It is not enough to prove that the defendant did something that caused the plaintiff to suffer a business loss.  The plaintiff must also show that the defendants conducted themselves in some improper manner.  Examples of an “improper manner” would include things such as violence or intimidation, defamation, injurious falsehood, fraud, violation of criminal law and making groundless threats of lawsuits or criminal prosecutions.

 

  A tortious interference claim can arises when a person engages in conduct that causes another to lose a potential contract by causing a third party to cease performing, even when the cessation of performance does not constitute a breach.  A party who intentionally interferes with another’s prospective advantage is liable for damages.  To prevail on a claim for interference with prospective advantage, a plaintiff must prove:

  1.       That the defendant engaged in intentional and willful acts

  2.       That the acts were calculated to cause damage to the Plaintiff in a loss of business; and

  3.       That the acts were committed with the unlawful or improper purpose to cause such damage without justification and actual damages resulted.

 

  A person who improperly causes another to discontinue business relationship with the plaintiff may be liable for tortious interference with prospective advantage.  This occurs when the defendant causes the plaintiff to lose a contract or causes a third party to stop performing under an existing contract when the refusal to perform does not constitute a breach, such as refusal to exercise an option.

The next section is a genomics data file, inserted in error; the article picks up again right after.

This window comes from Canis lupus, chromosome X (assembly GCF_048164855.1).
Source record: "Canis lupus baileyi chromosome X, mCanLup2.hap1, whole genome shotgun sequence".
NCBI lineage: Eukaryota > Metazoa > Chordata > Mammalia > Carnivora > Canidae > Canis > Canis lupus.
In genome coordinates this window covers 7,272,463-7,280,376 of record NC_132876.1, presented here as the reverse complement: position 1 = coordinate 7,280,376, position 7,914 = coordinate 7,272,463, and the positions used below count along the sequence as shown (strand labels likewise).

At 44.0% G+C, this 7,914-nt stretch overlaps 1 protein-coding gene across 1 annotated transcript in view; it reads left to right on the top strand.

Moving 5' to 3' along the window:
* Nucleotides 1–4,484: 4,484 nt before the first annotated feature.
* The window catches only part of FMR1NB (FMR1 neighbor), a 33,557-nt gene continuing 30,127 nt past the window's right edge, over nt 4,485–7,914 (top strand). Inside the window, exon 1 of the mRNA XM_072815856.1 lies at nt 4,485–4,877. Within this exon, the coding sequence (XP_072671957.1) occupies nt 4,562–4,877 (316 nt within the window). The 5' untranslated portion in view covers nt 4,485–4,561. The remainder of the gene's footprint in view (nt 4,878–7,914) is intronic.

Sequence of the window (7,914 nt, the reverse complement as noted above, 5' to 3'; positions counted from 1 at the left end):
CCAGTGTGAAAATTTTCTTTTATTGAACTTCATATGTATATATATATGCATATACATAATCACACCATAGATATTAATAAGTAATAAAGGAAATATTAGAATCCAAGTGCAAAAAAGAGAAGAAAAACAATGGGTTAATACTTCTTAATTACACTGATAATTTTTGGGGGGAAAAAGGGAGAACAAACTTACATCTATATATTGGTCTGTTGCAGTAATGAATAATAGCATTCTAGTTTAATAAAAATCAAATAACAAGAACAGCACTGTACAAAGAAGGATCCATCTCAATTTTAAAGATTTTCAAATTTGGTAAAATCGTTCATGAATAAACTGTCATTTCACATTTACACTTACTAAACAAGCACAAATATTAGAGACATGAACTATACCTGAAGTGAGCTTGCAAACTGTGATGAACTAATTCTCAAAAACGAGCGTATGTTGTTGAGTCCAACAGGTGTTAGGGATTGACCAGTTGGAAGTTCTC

The courts will examine a variety of factors to determine whether the defendant has intentionally interfered with a contract or prospective contract of another.  Some of these factors are:

  1.       The nature of the actor’s conduct

  2.       The actor’s motive

  3.       The interest of the other with which the actor’s conduct interferes;

  4.       The interests sought to be advanced by the actor;

  5.       The social interests in protecting the freedom of action of the actor and the contractual interests of the other